their merchandise away instead of bartering with them. If you <L>and in
a sector containing no planets you will be able to Create a planet. But
you will need 10,000 credits to do so. Sounds nice doesn't it?
One thing you should know about planets is what productivity is.
Productivity is how many units that planet produces per 24 hours. You can
increase the productivity (by putting money into a planet)
Planets start with an initial productivity of 1 in ore, organics,
and equipment. They have a maximum productivity of 20 each. I highly
recommend leaving fighters in a sector with a planet in it because it
doesn't cost a thing to destroy a planet. All you have to do is land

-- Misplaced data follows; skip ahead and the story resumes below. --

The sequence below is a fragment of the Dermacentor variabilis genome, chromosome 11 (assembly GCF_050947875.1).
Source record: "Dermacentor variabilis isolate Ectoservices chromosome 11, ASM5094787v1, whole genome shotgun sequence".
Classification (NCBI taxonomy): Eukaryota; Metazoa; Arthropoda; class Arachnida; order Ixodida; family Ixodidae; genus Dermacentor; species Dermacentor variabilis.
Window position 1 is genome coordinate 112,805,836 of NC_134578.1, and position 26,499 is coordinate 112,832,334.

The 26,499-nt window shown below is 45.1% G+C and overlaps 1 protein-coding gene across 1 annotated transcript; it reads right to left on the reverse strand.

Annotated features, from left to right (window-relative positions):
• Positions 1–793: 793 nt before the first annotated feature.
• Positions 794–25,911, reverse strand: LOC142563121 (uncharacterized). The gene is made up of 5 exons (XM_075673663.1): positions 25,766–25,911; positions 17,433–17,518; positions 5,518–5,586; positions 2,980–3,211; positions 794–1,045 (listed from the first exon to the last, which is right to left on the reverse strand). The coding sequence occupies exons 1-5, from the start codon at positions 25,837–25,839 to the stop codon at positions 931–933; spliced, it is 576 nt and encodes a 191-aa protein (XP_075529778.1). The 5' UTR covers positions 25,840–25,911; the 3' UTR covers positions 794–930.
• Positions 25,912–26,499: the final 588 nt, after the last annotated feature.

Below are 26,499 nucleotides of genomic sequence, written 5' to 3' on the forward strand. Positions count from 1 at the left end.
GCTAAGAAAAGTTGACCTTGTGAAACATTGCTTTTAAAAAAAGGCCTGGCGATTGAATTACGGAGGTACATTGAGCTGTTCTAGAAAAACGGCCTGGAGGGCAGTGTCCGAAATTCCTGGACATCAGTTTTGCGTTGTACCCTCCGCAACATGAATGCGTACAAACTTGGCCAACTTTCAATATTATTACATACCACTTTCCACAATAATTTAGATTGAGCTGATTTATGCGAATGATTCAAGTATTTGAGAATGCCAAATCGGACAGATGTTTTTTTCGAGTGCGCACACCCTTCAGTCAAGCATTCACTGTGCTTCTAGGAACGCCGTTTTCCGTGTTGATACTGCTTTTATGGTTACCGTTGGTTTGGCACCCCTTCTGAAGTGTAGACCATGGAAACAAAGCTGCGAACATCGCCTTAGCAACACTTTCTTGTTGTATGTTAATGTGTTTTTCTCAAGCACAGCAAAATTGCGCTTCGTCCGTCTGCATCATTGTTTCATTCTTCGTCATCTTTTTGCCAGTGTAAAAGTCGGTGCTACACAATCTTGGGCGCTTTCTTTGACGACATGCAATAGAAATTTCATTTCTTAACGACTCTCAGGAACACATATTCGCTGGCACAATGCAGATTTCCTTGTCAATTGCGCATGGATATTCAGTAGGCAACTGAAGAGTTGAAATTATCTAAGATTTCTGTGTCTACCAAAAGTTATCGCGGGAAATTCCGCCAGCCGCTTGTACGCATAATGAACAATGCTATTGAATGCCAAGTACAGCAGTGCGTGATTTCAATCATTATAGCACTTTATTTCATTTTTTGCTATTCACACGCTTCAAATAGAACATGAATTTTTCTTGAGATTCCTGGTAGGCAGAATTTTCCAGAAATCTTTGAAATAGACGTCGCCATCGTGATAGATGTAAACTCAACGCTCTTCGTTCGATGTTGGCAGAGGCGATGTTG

at it. There is one planet allowed per sector.

This allows you to move from sector to sector. The Union has established
a web of warps from sector to sector that you can travel through. Each
move takes up one turn and you have a limited number of turns a day.
If you move into a sector with fighters protecting it, you will have to
fight them before you can enter. You can attack or retreat. If you retreat,
you will return to the sector from which you came from, but you won't
use up another turn. It will cost you one fighter to retreat and if you
don't have one left, there is a 50% chance you will make it.

This command allows you to land and trade with space ports, providing
there is one in your sector. Docking at a space port uses up one turn
When you trade, you trade in units. One unit is enough to fill one cargo